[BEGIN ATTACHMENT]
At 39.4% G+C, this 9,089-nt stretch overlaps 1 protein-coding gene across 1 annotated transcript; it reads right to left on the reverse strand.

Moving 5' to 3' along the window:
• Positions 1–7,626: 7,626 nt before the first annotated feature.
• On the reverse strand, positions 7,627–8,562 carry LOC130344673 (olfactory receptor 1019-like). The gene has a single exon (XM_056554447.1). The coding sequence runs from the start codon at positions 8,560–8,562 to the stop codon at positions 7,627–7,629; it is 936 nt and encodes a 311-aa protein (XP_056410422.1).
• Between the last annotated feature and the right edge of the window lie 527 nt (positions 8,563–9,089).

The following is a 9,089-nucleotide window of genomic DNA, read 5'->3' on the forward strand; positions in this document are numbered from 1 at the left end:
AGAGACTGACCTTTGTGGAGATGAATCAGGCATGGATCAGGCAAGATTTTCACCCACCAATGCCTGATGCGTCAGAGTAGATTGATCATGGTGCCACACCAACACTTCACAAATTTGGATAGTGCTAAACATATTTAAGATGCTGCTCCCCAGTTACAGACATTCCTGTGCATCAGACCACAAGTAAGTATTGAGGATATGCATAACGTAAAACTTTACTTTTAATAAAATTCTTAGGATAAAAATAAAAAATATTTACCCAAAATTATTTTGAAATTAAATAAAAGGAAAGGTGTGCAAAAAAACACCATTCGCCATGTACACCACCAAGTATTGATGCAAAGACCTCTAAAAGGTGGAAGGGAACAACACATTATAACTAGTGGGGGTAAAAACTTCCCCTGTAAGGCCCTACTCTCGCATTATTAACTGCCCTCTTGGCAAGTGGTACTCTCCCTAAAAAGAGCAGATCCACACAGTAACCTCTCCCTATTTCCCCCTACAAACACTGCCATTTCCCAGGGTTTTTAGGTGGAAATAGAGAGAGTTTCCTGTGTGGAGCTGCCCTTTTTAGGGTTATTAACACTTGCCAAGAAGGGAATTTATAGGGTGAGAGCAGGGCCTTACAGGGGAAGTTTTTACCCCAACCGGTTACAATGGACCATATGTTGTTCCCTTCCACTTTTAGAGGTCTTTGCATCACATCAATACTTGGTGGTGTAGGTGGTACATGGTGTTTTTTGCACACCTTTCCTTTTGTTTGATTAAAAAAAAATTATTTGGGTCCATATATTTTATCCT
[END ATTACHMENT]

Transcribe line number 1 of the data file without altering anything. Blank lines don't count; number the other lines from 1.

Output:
At 39.4% G+C, this 9,089-nt stretch overlaps 1 protein-coding gene across 1 annotated transcript; it reads right to left on the reverse strand.